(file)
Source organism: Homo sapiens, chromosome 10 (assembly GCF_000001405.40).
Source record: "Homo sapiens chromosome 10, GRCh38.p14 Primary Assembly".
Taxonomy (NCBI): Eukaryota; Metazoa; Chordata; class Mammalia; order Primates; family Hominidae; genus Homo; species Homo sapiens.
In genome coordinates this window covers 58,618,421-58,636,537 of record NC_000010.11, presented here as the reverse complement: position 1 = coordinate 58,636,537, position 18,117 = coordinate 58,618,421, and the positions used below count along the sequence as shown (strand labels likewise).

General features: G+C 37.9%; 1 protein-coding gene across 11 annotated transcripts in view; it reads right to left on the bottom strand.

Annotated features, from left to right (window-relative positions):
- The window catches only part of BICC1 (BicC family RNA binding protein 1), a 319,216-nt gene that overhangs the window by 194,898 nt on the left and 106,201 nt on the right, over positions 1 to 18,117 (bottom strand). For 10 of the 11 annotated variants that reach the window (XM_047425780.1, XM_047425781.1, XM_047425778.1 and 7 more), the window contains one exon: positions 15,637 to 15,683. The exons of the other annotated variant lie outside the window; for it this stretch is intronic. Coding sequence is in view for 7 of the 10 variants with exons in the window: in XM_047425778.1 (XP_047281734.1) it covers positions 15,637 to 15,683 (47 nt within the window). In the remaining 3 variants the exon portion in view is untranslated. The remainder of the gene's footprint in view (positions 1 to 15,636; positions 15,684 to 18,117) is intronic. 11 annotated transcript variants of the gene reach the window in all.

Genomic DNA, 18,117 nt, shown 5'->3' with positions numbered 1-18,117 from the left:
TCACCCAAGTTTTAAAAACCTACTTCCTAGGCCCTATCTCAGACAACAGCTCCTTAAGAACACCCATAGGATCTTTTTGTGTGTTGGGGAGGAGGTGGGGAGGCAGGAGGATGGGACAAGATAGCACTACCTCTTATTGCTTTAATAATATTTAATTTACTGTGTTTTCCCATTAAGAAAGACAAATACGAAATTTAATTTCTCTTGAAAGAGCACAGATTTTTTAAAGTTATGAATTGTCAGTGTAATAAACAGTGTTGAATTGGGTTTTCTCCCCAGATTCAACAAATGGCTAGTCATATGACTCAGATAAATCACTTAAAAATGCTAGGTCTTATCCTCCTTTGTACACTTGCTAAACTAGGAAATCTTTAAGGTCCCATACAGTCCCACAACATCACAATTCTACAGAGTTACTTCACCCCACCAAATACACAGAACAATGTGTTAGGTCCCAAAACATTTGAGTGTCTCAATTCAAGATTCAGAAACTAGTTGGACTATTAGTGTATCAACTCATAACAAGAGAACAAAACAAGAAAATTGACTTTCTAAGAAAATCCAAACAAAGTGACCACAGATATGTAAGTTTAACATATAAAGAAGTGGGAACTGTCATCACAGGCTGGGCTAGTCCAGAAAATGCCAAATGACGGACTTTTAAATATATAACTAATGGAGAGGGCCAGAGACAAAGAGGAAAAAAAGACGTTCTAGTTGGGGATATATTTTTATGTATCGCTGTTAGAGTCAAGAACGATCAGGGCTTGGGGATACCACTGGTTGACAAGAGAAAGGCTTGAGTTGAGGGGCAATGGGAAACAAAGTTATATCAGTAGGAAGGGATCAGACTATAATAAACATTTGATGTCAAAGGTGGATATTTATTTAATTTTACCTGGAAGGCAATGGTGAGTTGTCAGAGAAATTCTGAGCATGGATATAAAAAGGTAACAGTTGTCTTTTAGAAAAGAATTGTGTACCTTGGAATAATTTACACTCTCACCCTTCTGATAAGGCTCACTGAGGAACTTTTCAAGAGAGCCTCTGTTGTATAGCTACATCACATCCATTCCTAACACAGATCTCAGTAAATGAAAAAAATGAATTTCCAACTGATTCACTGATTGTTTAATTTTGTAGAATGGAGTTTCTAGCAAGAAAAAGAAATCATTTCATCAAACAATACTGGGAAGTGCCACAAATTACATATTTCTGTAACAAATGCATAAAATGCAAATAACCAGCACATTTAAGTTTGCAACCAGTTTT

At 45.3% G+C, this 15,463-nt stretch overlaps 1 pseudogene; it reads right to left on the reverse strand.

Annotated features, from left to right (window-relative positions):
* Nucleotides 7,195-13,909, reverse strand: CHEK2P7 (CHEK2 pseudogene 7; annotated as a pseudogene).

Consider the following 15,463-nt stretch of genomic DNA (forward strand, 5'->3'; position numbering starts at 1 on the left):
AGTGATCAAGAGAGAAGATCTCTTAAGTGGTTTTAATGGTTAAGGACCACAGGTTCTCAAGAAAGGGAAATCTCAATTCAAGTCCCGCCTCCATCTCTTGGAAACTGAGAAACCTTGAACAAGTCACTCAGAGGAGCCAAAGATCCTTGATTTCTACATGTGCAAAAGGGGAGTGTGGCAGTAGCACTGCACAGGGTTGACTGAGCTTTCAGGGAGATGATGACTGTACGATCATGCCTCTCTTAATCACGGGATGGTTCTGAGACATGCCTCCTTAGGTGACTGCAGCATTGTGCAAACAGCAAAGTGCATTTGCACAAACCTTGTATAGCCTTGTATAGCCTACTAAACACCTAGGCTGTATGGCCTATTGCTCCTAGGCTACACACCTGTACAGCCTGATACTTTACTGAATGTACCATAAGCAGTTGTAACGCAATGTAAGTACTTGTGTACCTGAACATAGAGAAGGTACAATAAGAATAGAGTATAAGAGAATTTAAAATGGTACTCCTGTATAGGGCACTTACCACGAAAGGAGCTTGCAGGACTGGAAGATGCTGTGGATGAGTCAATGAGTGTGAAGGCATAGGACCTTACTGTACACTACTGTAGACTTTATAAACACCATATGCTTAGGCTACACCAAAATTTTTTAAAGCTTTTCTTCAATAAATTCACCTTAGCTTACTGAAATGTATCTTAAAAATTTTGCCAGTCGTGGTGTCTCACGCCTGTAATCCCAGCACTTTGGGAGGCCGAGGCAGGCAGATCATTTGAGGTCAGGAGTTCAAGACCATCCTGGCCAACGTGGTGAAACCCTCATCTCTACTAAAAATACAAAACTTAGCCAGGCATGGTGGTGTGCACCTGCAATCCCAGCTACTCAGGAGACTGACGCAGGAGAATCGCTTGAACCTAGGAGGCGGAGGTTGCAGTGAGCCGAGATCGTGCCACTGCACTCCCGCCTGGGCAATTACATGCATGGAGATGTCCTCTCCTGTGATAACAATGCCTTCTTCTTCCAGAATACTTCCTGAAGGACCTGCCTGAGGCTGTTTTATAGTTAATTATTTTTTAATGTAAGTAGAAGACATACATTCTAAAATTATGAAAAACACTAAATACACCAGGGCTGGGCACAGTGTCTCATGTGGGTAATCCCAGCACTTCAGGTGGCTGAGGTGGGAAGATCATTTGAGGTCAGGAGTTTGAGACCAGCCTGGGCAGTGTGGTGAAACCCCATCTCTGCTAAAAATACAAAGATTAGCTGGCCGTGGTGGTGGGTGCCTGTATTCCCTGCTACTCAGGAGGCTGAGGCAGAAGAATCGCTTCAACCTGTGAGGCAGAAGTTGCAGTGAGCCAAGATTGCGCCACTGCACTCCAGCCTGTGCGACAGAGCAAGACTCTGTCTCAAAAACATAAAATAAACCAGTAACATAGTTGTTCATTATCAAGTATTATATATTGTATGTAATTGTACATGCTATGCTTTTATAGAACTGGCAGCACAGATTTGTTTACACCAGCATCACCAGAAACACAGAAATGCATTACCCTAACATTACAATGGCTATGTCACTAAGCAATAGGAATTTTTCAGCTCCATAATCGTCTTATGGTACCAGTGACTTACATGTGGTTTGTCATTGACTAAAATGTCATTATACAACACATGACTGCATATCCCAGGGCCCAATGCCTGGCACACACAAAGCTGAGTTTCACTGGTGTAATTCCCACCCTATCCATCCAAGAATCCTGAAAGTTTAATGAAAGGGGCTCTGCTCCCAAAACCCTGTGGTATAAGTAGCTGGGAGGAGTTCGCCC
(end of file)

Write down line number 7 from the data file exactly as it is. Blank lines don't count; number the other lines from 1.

- The window catches only part of BICC1 (BicC family RNA binding protein 1), a 319,216-nt gene that overhangs the window by 194,898 nt on the left and 106,201 nt on the right, over positions 1 to 18,117 (bottom strand). For 10 of the 11 annotated variants that reach the window (XM_047425780.1, XM_047425781.1, XM_047425778.1 and 7 more), the window contains one exon: positions 15,637 to 15,683. The exons of the other annotated variant lie outside the window; for it this stretch is intronic. Coding sequence is in view for 7 of the 10 variants with exons in the window: in XM_047425778.1 (XP_047281734.1) it covers positions 15,637 to 15,683 (47 nt within the window). In the remaining 3 variants the exon portion in view is untranslated. The remainder of the gene's footprint in view (positions 1 to 15,636; positions 15,684 to 18,117) is intronic. 11 annotated transcript variants of the gene reach the window in all.